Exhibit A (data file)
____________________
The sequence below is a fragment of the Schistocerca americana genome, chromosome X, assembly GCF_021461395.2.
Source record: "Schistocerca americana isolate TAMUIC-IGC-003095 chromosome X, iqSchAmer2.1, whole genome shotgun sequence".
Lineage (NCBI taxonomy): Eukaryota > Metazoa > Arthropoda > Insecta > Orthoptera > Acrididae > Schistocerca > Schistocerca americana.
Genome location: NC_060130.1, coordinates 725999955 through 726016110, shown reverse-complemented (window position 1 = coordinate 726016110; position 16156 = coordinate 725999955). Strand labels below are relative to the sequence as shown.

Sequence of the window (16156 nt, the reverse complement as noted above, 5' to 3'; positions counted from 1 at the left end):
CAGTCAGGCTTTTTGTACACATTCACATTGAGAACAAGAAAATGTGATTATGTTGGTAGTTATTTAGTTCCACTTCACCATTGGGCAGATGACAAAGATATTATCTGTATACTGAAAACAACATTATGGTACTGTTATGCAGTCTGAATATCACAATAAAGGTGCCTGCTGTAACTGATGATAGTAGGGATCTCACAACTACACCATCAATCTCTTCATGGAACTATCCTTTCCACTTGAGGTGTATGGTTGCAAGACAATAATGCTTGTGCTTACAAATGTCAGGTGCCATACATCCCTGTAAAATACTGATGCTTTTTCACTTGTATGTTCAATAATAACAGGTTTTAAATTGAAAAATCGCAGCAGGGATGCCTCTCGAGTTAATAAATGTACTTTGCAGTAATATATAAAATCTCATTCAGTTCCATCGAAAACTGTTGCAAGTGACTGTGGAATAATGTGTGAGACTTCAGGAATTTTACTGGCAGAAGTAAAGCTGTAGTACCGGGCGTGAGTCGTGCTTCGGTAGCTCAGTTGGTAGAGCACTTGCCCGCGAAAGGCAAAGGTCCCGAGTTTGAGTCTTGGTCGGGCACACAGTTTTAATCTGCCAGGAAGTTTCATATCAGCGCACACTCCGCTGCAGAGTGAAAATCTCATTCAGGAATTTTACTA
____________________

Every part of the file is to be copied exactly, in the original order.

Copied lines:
The sequence below is a fragment of the Schistocerca americana genome, chromosome X, assembly GCF_021461395.2.
Source record: "Schistocerca americana isolate TAMUIC-IGC-003095 chromosome X, iqSchAmer2.1, whole genome shotgun sequence".
Lineage (NCBI taxonomy): Eukaryota > Metazoa > Arthropoda > Insecta > Orthoptera > Acrididae > Schistocerca > Schistocerca americana.
Genome location: NC_060130.1, coordinates 725999955 through 726016110, shown reverse-complemented (window position 1 = coordinate 726016110; position 16156 = coordinate 725999955). Strand labels below are relative to the sequence as shown.

Sequence of the window (16156 nt, the reverse complement as noted above, 5' to 3'; positions counted from 1 at the left end):
CAGTCAGGCTTTTTGTACACATTCACATTGAGAACAAGAAAATGTGATTATGTTGGTAGTTATTTAGTTCCACTTCACCATTGGGCAGATGACAAAGATATTATCTGTATACTGAAAACAACATTATGGTACTGTTATGCAGTCTGAATATCACAATAAAGGTGCCTGCTGTAACTGATGATAGTAGGGATCTCACAACTACACCATCAATCTCTTCATGGAACTATCCTTTCCACTTGAGGTGTATGGTTGCAAGACAATAATGCTTGTGCTTACAAATGTCAGGTGCCATACATCCCTGTAAAATACTGATGCTTTTTCACTTGTATGTTCAATAATAACAGGTTTTAAATTGAAAAATCGCAGCAGGGATGCCTCTCGAGTTAATAAATGTACTTTGCAGTAATATATAAAATCTCATTCAGTTCCATCGAAAACTGTTGCAAGTGACTGTGGAATAATGTGTGAGACTTCAGGAATTTTACTGGCAGAAGTAAAGCTGTAGTACCGGGCGTGAGTCGTGCTTCGGTAGCTCAGTTGGTAGAGCACTTGCCCGCGAAAGGCAAAGGTCCCGAGTTTGAGTCTTGGTCGGGCACACAGTTTTAATCTGCCAGGAAGTTTCATATCAGCGCACACTCCGCTGCAGAGTGAAAATCTCATTCAGGAATTTTACTA